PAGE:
Eleven years ago when I started as a staff writer here at Yale Medicine, one of the first people I met was Michael Kashgarian, M.D. ’58, HS ’63, whose name appears on our masthead as editor in chief. Since then, over lunches at Mory’s, meetings in conference rooms and chats in our offices, we’ve discussed the direction of the magazine in both generalities and specifics. He’s suggested story ideas and people to talk to, as well. What Mike Kashgarian always brings to these conversations is a love of both Yale and Yale Medicine. He sees the two as linked, with the magazine providing a way to keep alumni involved with the institution. Mike officially retired as of last July 1, but he’s staying on as a researcher until he finishes a few remaining projects, and he remains editor in chief of Yale Medicine.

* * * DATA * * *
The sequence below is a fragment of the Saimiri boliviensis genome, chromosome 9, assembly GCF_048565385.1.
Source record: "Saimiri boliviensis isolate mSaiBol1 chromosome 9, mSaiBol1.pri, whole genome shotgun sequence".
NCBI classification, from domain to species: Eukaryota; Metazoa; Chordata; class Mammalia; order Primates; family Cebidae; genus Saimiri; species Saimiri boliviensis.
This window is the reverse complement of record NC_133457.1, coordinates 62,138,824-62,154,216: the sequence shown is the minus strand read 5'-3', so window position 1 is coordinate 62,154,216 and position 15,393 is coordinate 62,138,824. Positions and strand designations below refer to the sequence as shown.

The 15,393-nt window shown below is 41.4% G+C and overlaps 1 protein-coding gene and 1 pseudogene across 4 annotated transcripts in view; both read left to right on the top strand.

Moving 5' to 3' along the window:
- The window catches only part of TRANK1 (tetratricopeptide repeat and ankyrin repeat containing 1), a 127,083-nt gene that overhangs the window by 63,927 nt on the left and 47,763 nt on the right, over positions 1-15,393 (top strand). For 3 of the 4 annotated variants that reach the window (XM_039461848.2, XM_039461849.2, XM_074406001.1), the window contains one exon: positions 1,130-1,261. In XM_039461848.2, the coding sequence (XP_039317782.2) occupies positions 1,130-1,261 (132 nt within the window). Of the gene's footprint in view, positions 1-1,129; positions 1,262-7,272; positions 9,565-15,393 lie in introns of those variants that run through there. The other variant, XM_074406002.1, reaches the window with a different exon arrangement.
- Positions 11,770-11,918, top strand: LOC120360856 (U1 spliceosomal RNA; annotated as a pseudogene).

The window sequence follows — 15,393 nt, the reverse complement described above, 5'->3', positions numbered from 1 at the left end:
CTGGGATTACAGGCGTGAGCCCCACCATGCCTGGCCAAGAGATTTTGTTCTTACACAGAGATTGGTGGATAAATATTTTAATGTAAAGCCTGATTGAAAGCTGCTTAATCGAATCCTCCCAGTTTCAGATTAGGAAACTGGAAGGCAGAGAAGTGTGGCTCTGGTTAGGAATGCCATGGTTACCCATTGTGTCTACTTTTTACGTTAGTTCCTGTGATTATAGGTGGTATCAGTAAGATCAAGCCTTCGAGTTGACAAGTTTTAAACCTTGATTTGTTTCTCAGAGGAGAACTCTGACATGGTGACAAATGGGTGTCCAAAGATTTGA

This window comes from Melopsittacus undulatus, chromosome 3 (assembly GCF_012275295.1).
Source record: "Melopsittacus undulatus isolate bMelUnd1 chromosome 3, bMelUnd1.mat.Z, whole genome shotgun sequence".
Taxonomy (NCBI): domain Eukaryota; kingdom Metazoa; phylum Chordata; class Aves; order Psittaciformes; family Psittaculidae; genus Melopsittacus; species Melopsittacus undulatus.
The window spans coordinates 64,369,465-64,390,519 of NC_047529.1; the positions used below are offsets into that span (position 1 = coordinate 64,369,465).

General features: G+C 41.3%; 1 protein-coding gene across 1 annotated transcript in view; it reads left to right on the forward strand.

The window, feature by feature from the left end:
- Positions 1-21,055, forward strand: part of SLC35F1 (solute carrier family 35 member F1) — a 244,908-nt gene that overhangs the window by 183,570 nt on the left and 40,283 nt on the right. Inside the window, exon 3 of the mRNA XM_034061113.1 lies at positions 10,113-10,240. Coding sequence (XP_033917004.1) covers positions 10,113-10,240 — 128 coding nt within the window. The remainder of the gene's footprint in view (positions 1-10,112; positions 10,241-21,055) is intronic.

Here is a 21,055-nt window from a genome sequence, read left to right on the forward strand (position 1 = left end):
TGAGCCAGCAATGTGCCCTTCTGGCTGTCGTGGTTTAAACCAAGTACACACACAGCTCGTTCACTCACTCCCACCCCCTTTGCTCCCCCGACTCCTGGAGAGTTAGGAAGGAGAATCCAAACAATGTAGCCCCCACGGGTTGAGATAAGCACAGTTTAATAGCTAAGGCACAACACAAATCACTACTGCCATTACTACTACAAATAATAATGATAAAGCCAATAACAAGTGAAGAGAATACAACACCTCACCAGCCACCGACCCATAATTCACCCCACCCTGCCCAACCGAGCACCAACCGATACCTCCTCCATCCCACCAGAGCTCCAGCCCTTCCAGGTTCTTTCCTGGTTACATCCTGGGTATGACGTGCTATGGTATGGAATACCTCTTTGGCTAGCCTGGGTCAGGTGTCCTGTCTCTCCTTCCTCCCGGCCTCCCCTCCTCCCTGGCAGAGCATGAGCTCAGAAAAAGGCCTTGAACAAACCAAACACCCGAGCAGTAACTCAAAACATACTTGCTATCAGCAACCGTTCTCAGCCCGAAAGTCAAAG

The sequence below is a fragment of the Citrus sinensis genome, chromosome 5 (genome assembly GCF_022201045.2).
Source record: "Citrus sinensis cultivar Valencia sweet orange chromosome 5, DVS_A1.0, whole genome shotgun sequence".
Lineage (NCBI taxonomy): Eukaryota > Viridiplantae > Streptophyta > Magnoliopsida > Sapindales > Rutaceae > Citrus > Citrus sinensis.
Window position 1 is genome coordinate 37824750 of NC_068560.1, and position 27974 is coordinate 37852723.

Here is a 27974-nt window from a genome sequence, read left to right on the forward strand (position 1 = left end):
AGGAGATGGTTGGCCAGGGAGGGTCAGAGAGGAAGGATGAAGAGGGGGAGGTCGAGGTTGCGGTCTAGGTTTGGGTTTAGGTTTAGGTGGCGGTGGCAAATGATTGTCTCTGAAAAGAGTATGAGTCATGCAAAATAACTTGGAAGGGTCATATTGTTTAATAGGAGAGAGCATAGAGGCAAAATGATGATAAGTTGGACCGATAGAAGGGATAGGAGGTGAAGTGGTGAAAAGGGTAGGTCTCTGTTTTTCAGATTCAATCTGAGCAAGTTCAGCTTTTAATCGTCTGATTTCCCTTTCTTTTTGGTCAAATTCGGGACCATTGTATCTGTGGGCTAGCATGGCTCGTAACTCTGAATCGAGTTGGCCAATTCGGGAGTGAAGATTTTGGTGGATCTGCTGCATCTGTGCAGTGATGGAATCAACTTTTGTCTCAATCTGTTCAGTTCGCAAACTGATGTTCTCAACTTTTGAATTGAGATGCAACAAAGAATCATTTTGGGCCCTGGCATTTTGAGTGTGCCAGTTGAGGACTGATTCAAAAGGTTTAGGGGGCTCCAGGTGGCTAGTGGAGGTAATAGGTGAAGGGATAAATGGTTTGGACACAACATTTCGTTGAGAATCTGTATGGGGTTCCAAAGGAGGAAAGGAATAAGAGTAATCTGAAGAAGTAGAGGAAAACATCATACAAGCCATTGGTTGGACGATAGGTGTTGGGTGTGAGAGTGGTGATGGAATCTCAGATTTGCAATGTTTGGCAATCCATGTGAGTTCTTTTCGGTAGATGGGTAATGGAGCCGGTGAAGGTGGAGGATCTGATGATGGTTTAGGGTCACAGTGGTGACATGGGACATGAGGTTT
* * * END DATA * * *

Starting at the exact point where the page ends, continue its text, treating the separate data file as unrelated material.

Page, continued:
In those days another member of the faculty I came to know was Asghar Rastegar, M.D. Although he plays no direct role in Yale Medicine, time and again we turned to him as a source for stories about an eclectic range of topics—collaborations with medical schools in Russia and Uganda, a Yale delegation in Iran, the challenges of implementing the 80-hour work week for residents and, for this issue, the declining art of the physical examination. It wasn’t just because of his role as deputy chair of internal medicine or his prominence in setting the direction of medical education at Yale. Nor was it his knowledge of medicine or of Yale that kept leading us to him. His knowledge goes beyond expertise and rises to the plateau of wisdom, which he has shared with us with grace and generosity. Even though he has stepped down from his administrative post in internal medicine, he’ll stay on as director of the international health program that sends residents abroad for rotations in underserved settings. As with Mike Kashgarian, it’s reassuring to know that Asghar Rastegar will still be close at hand.